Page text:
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Leaving Las Vegas (1995)
Written & Directed by Mike Figgis
Leaving Las Vegas was based on a novel of the same name written by John O’Brien. O’Brien moved to Los Angeles in the early 1980s with dreams of becoming a screenwriter. By 1992, his marriage had fallen apart, and he had become severely depressed. He was still writing though, even using a connection through his ex-wife to pen an episode of Nickelodeon’s Rugrats, which was subsequently edited to the point of being unrecognizable. O’Brien published his first novel in 1990, Leaving Las Vegas, which was sold to become a film in 1994. Within weeks of the deal, O’Brien died from a self-inflicted gunshot wound to the head. He was 33 years old. He died alone in his apartment.
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The Personal History of David Copperfield (2020)
Written by Simon Blackwell & Armando Iannucci
Directed by Armando Iannucci
David Copperfield is a dense 600 page+ novel and adapting it to the screen is a daunting task. It has been adapted to television and film fourteen times ranging from ninety-minute movies to thirteen-part mini-series. When you take anything from page to screen, you must make cuts and take artistic liberties. The focus should be on preserving the themes and tone of the work, and if certain scenes have to go, that’s okay. British filmmaker Armando Iannucci manages to pull off this feat in two hours by reinventing the text and providing a thematic framework through bookends. The result is one of the most genuinely joyous celebrations of life’s complexities and coincidences that I have seen in a long time.
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Written by Sarah Gubbins
Directed by Josephine Decker
This is not a biopic about Shirley Jackson. This is an adaptation of a novel that is, in turn, a fictionalized version of Jackson’s life. In particular, it focuses on the tension between Jackson and her husband Stanley Hyman, a literary critic and professor. The film attempts to tell this story in the style of the writer’s gothic psychological short stories, with lots of people descending into a realistic form of madness. There’s no homicide involved, just humans breaking down and resisting saying the most horrible things to each other. On paper, this sounds fantastic, but something happens in the translation that renders the film lacking in the emotional impact I believe it should have had.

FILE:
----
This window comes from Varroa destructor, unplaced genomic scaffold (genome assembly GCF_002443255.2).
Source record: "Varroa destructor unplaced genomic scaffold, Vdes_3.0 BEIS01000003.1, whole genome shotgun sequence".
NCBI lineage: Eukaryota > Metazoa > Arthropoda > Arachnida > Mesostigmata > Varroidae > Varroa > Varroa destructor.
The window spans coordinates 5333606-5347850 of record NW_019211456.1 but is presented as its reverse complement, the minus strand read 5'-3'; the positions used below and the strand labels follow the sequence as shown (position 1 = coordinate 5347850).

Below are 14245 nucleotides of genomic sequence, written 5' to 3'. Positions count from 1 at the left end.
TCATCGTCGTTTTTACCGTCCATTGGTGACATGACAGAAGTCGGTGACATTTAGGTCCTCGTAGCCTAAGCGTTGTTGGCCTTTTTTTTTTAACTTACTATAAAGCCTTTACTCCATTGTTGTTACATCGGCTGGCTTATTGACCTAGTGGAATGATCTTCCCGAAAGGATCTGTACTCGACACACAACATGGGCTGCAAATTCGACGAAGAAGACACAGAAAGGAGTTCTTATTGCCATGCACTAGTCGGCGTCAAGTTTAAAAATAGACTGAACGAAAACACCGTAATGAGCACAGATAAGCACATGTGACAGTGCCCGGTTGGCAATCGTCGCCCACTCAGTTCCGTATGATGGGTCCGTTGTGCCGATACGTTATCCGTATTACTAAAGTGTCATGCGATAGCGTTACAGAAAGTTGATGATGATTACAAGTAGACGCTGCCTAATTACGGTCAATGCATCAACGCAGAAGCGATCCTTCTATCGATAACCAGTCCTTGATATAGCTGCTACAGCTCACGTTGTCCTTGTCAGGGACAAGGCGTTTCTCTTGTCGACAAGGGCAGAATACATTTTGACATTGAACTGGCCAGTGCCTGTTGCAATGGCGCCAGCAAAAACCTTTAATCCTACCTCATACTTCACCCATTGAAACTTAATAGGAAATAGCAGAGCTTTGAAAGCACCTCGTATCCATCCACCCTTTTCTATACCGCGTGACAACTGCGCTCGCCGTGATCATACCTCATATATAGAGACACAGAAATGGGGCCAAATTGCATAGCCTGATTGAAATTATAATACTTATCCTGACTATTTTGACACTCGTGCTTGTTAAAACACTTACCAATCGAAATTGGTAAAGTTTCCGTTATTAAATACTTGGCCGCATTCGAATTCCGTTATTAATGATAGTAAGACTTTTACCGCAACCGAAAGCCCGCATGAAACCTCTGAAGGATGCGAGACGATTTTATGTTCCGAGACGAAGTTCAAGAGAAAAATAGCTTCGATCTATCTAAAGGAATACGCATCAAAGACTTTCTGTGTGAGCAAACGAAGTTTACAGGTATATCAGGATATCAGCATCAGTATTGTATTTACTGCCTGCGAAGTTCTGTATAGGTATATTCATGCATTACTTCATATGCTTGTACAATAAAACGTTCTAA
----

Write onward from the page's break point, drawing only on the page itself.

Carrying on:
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Sense and Sensibility (1995)
Written by Emma Thompson
Directed by Ang Lee
I am not against Jane Austen, I just do not find her style of writing matches with my personal aesthetic and narrative tastes. That said, I really enjoyed the tone of this year’s Emma adaptation with all of the stylistic flourishes that the director brought. 1995’s Sense and Sensibility feels exceptionally flat in its presentation. I think Ang Lee is a pretty good filmmaker, not the best in the world, but he has made movies I’ve enjoyed or at least find interesting. The actors in this film aren’t bad at all, some fantastic performers, but I was never drawn in by the story they were telling. If this is a movie you love, then, by all means, love it, it may just not be for me.
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Dead Man Walking (1995)
Written & Directed by Tim Robbins
In the last couple of weeks, I have felt so much anger & hate towards the police. I won’t repeat things I’ve said in the privacy of my home with my wife, but they have been rancorous things I never thought I would say about anyone. There is a part of me that knows this depth of hate isn’t good for the human psyche, and yet it is so easy to give in to these violent thoughts. I’ve watched over 300 videos of police brutality done on protesters, which has had a powerful effect on me. The police shouldn’t be let off the hook for a single act of cruelty and murder, but I think I needed to see this film right now to help temper my justified outrage.